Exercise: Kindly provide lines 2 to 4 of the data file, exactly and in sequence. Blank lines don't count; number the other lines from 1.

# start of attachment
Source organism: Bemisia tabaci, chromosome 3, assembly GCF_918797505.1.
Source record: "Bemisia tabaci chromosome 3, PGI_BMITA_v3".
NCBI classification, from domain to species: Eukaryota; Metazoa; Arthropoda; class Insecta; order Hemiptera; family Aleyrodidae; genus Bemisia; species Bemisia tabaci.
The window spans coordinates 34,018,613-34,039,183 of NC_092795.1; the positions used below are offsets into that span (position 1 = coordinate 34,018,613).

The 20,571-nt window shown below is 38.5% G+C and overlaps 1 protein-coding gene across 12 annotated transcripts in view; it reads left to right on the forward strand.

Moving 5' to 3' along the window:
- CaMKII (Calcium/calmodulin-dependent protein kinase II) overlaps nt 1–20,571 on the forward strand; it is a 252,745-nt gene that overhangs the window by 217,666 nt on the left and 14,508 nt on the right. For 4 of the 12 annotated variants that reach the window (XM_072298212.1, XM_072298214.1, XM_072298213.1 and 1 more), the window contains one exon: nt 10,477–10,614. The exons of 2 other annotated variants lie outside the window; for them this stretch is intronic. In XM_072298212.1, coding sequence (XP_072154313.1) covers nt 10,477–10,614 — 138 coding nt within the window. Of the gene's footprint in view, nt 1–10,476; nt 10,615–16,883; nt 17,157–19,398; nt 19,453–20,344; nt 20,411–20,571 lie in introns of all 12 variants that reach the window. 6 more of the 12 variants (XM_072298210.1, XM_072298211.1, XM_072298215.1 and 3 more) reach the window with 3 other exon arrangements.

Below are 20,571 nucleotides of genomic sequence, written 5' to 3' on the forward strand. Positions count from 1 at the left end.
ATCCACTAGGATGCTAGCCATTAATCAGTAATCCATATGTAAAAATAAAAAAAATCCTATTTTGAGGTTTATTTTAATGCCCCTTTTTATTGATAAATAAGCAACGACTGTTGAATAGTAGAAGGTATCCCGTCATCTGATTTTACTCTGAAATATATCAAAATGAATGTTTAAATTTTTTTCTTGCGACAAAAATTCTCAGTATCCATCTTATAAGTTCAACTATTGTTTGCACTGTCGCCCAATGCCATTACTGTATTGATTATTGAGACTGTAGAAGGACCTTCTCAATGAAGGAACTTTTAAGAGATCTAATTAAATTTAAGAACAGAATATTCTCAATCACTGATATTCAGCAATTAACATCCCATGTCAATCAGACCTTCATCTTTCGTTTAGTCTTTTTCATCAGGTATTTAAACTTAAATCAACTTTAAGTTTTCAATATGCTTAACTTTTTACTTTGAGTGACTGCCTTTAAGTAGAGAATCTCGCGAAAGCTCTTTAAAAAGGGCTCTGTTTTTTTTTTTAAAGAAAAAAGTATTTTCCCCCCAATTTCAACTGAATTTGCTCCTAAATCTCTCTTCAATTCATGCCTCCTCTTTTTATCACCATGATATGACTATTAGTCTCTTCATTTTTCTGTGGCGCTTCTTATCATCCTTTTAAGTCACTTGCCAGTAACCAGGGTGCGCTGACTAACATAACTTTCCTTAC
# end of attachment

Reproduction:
Source record: "Bemisia tabaci chromosome 3, PGI_BMITA_v3".
NCBI classification, from domain to species: Eukaryota; Metazoa; Arthropoda; class Insecta; order Hemiptera; family Aleyrodidae; genus Bemisia; species Bemisia tabaci.
The window spans coordinates 34,018,613-34,039,183 of NC_092795.1; the positions used below are offsets into that span (position 1 = coordinate 34,018,613).